The Domain Name System was developed more than 30 years ago as a way to ensure that the brilliant network we now know as the Internet could scale and see adoption. Before the DNS existed, Internet users would need to remember the IP address for every website on the Internet. Research has shown that seven digits tends to be the capacity for human memory (think phone numbers, sans area code) and IP addresses can be twelve — more now with IPv6. The DNS is part of the Internet’s infrastructure, earning it the somewhat unflattering analogy of the plumbing of the Internet. But in truth, its primary role has traditionally been that.

Recently ICANN, the global body that oversees the Internet and authors its policies, announced a plan to make available a throng of new top-level domains. Preexisting TLDs include .com, .net, .org,, among many others. Twenty-two in total. The new ones are seemingly designed primarily to help businesses and spur economic activity. The new domains can be grouped into two classifications:

– .xxx: Designated for websites that include pornographic content as a way to easily differentiate them from non-pornographic sites.

– Generic TLDs, or “gTLDs”: Basically turns any brand or term into its own TLD. .Pepsi, .Apple, .Football or .Money, for example.

The release of both new groups of TLDs raises interesting issues for OpenDNS. Today we are the largest recursive DNS provider in the world, with more than 30 million people using our service. (Nearly doubling our traffic in the past 1.5 years.) We’re the innovator in the DNS space, as we introduced the concept of building security directly into the Domain Name System. Phishing protection came first, followed by typo-correction that helps people route around typo-squatting. Then Conficker protection and most recently, the most game-changing malware-blocking service, available to users to OpenDNS Enterprise.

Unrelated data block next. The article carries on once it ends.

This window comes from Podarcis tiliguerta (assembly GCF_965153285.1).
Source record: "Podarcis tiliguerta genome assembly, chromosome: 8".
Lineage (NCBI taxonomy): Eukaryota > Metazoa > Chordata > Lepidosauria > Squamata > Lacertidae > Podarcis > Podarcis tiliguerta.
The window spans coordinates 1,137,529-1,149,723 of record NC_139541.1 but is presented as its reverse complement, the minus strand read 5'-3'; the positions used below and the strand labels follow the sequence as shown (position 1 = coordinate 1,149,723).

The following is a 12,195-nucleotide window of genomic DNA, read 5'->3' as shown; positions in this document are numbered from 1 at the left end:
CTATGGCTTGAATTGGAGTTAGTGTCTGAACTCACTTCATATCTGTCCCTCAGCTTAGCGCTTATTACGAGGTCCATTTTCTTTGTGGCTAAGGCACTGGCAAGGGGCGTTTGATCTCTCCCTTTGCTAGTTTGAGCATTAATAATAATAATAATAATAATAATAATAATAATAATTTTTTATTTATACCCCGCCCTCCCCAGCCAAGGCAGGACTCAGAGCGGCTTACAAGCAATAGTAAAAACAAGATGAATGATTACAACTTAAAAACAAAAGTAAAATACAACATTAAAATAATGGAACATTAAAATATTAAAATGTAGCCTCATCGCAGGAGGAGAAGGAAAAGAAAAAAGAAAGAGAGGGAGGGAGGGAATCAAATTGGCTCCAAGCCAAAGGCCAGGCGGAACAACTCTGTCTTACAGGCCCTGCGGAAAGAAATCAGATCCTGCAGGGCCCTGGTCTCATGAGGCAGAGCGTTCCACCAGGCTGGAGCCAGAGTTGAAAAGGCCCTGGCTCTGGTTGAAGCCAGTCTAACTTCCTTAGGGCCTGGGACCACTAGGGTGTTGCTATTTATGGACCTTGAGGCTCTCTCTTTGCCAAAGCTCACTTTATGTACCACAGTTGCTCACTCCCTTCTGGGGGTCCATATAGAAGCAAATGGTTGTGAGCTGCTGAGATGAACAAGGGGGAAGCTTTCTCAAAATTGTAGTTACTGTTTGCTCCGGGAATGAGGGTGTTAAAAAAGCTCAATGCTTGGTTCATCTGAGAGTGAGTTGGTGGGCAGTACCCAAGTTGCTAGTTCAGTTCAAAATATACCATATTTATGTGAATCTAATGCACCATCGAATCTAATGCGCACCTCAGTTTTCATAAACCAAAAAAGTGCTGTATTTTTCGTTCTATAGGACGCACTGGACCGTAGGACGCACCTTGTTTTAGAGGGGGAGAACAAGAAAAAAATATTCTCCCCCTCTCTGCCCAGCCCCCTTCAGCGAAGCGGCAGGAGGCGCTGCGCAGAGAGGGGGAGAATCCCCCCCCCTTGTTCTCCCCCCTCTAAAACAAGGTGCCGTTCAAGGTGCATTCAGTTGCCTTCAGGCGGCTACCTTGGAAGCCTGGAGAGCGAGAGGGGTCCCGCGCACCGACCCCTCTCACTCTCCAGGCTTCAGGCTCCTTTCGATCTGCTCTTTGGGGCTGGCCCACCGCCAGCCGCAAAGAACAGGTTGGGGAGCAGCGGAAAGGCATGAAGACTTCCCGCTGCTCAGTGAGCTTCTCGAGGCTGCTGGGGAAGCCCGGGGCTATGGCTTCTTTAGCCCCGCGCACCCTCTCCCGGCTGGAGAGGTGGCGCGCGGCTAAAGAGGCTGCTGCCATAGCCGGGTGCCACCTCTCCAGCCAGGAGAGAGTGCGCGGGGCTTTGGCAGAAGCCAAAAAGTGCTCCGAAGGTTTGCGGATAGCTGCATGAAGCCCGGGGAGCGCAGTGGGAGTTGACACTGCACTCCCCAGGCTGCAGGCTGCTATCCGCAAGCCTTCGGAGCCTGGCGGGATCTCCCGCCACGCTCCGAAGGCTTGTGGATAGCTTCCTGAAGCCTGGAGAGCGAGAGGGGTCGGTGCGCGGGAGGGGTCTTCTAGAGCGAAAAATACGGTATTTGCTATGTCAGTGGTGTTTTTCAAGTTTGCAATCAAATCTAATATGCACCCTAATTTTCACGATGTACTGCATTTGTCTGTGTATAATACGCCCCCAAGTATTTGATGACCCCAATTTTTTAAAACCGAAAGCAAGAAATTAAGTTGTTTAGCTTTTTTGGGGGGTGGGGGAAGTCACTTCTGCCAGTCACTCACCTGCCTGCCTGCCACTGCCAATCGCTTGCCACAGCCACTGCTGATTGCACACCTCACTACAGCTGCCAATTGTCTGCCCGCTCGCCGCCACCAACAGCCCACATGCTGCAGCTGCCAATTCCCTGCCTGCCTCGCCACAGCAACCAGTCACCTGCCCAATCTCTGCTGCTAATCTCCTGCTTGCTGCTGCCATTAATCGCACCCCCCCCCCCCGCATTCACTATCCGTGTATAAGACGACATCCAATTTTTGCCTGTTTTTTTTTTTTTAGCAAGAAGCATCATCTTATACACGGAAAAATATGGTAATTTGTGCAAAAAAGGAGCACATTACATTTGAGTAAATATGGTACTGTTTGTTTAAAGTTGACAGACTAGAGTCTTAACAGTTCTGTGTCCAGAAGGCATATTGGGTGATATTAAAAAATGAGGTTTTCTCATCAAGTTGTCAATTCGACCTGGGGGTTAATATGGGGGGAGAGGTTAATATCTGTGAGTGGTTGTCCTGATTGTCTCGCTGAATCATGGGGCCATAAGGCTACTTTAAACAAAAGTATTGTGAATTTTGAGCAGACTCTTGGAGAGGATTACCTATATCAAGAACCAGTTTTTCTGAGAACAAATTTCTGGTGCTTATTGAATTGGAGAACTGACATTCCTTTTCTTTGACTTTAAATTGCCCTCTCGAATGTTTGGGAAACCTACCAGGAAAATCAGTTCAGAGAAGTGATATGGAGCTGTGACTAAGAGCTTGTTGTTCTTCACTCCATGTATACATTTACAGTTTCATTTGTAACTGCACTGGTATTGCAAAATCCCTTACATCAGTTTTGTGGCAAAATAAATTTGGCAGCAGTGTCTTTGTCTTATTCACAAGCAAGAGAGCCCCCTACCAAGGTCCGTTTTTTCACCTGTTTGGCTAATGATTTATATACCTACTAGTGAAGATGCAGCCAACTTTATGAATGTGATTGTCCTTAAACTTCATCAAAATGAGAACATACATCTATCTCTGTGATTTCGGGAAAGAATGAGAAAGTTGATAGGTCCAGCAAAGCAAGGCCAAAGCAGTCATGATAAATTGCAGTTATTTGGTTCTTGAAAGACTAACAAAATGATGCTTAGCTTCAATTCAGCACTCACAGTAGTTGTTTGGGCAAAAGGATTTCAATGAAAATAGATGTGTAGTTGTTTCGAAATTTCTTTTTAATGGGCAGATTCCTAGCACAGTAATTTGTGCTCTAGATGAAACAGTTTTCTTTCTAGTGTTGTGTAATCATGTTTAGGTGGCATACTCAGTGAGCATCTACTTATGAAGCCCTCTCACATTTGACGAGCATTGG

But as we’ve seen countless times, with more ground to cover comes more fraud and crime. Many critics of ICANN’s move to add more domains see the potential for more:

– Cyber squatting, which is the practice of registering a domain using a trademarked brand that doesn’t belong to you. Highly annoying to Internet users and costly to brands.

– Typo squatting, which is like cyber squatting, but using a typo’d variation of the trademarked brand. Also highly annoying to Internet users and costly to brands.

– And generally more cyber crime and confusion among Internet users created by a change to the way domains are structured.

We’ve often said that the bad guys on the Internet tend to be one step ahead of the good guys, making the task of delivering an effective security service both very challenging and in a constant state of evolution. So when supporters of ICANN’s move argue that ICANN has no intention of allowing the new domains to act as a platform for crime, we can appreciate the perspective, but have little confidence that will ultimately be the case. Cyber squatting and cyber crime account for more than $1B in revenue annually, and when that kind of money is at stake, the bad guys find a way to be effective. Scott Pinzon, director of marketing and outreach at ICANN offers the perspective that, “new gTLDs represent a platform for innovation.” And goes on to say, “no one can predict what smart people will do with them. Lots of new business models will be invented. Some will work. Some won’t.” We agree with Scott, but also have a front row seat to the counterpart, sophisticated criminal activity that follows innovation.

Some of you will remember when the country of Cameroon was opportunistically assigned the .cm TLD and wildcarded all .cm domains. The country made a nice profit, but it confused masses of Internet users who’d accidentally made a typo when trying to get to a .com. We acted swiftly and delivered a feature that automatically redirected you to .com when you typed .cm.

In relation to the recent ICANN changes, there’s a great deal we can do as your DNS service to help ensure the Internet remains a safe place for you and yours to browse. It’s unclear at this point how successful these new domains will be and how much traction they’ll see, especially because at an upfront fee of $185k, the new gTLDS are not accessible to everyone.

Have thoughts on the topics above? Agree, or passionately disagree? Predictions for what kind of repercussions the Internet will see? We’d love to hear them in the comments.

How to Block .xxx Using OpenDNS:

In the immediate term, users of OpenDNS services with content filtering that want to block all .xxx domains on their networks can follow a few simple steps. Simply locate your “always block” or blacklist and add “xxx” (without the dot). Hit save and the change will take effect.

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